Vital Energi is implementing a range of low-carbon energy solutions at Gloucestershire Royal Hospital, in an £11.2 m contract which it says will reduce Gloucestershire Hospitals NHS Foundation Trust’s carbon footprint by approximately 1,400 tonnes annually, and deliver financial savings.
The energy distribution and energy services specialist is undertaking ‘comprehensive upgrades’ to the external fabric and windows of all four sides of the hospital’s Tower Block – from the ground floor up to the 11th floor – which will significantly reduce heat loss through the building fabric and glazing units, meaning lower energy usage and reduced carbon emissions. The 1970s-built concrete Tower Block building is one of Gloucester’s most visible buildings.
Vital Energi said: “The Tower Block upgrade works will enhance the patient and staff experience, through increased natural light, improved ventilation, and lower external noise levels, while the two-toned façade panelling will drastically improve the building’s
aesthetics. The existing windows will be replaced with contemporary tripled-glazed variants, and the heating systems be improved, which will help optimise the temperature across the building.” The project also includes the installation of a 200 kW air source heat pump, which will provide low carbon heat to the hospital, and upgrades to the heating and hot water controls systems.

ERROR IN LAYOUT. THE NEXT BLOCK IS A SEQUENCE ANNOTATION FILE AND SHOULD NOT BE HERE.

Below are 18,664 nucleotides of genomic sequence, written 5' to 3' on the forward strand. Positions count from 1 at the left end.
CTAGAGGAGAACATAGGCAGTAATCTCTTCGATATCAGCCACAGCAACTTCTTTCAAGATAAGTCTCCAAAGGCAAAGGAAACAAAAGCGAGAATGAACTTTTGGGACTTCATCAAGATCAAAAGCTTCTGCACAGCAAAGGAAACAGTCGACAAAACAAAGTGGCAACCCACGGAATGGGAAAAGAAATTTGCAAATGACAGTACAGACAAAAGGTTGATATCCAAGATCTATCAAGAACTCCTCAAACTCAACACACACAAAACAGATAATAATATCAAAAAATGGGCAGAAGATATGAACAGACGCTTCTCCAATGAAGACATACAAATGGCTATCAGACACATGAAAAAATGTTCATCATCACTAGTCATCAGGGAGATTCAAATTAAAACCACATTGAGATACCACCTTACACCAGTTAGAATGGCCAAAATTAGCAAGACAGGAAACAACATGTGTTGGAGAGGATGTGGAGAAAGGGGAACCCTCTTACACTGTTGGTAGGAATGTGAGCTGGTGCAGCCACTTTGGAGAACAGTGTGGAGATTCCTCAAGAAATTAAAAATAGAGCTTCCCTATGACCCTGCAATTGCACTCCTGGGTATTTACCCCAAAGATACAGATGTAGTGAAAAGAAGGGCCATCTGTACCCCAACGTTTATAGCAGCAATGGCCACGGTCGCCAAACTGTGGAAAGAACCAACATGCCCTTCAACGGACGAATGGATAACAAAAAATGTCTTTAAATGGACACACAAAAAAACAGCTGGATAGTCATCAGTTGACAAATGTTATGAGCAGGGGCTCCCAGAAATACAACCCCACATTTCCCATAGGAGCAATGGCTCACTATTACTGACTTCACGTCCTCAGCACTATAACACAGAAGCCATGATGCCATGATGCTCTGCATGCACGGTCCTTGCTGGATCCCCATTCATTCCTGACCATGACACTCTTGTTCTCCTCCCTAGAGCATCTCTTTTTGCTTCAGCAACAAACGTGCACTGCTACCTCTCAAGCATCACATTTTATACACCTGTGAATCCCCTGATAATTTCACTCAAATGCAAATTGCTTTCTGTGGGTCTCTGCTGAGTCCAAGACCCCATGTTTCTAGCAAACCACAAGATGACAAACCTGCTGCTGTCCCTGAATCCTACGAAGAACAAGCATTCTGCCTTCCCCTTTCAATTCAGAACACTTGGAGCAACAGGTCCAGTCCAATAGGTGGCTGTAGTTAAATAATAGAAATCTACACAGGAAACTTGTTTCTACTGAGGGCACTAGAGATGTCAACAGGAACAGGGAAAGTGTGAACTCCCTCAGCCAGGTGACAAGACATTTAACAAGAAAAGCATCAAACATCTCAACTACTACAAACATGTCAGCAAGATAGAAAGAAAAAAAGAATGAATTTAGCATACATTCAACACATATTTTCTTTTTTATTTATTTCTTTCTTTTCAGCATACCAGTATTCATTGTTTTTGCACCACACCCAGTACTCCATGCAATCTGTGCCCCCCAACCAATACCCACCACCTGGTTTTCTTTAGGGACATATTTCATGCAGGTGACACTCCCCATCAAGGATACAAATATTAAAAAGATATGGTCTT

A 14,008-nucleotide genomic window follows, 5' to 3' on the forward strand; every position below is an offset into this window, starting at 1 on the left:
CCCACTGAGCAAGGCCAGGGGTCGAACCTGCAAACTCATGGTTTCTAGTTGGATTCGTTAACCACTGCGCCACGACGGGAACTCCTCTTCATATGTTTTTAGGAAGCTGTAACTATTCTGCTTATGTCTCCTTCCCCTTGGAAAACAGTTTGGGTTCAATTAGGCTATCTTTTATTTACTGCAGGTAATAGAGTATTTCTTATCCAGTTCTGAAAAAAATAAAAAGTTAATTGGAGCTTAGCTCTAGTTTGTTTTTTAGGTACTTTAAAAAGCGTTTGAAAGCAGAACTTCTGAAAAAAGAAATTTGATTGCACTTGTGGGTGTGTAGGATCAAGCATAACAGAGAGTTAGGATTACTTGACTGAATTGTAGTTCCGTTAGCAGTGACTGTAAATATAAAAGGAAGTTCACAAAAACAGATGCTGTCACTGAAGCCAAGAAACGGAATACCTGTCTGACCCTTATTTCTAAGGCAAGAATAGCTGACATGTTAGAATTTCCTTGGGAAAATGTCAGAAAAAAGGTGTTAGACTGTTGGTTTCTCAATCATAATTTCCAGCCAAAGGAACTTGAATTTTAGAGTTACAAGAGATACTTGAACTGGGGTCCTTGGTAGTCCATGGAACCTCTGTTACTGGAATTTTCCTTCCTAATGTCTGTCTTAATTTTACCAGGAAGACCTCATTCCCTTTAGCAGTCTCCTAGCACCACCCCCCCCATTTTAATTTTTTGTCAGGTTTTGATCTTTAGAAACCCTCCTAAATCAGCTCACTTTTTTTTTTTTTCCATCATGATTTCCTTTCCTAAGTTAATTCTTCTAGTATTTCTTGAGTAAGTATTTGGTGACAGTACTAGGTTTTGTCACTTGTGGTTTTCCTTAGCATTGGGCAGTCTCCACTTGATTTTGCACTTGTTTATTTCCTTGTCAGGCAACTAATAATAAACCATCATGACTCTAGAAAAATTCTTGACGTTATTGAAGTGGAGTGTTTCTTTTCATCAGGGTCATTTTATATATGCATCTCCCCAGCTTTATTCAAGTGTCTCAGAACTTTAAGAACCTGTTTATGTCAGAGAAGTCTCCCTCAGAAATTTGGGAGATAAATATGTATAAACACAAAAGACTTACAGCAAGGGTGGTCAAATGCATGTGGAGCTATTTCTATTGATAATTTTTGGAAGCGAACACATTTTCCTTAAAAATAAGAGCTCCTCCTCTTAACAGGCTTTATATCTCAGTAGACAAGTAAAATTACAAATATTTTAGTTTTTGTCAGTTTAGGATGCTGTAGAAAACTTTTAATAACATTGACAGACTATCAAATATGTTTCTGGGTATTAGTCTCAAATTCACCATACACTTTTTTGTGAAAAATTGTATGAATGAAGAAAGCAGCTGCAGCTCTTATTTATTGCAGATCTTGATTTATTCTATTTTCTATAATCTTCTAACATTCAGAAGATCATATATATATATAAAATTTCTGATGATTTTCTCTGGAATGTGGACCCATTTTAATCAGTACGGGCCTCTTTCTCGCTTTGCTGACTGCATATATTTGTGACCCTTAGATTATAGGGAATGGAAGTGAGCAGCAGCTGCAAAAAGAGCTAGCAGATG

Jen Cleary, head of Sustainability at Gloucestershire Managed Services, said: “We launched our Green Plan last year with the aim of making our NHS hospitals carbon neutral by 2040 in line with national policy. That’s a hugely ambitious goal, and this programme is a significant step in that journey."
Development Engineering Manager at Vital Energi Utilities, Rolf Hudson, said: “We’re really pleased to be working on our second round of PSDS projects with the Trust, assisting its journey to Net Zero carbon by 2040 under a new long-term EPC. We’ve designed an optimum solution to significantly reduce the hospital’s carbon emissions and energy bills, as well as provide increased levels of staff and patient comfort.”
Deborah Lee, the Trust’s CEO, added: “This investment will not only provide significant environmental benefits, but will also enhance the aesthetic appearance of the Tower Block, bringing with it those softer associations such as improved morale, staff recruitment and retention, and a better public perception of our hospitals. The investment comes on top of an existing capital programme of over £100 m, which is enabling us to realise our vision for centres of excellence at our Cheltenham and Gloucester acute hospital sites.”
The project received grant funding from PSDS Phase 3a, and will be delivered through the Carbon and Energy Fund Framework, which was specifically created to fund complex energy infrastructure upgrades for public sector organisations. The construction and engineering works are due to commence this March.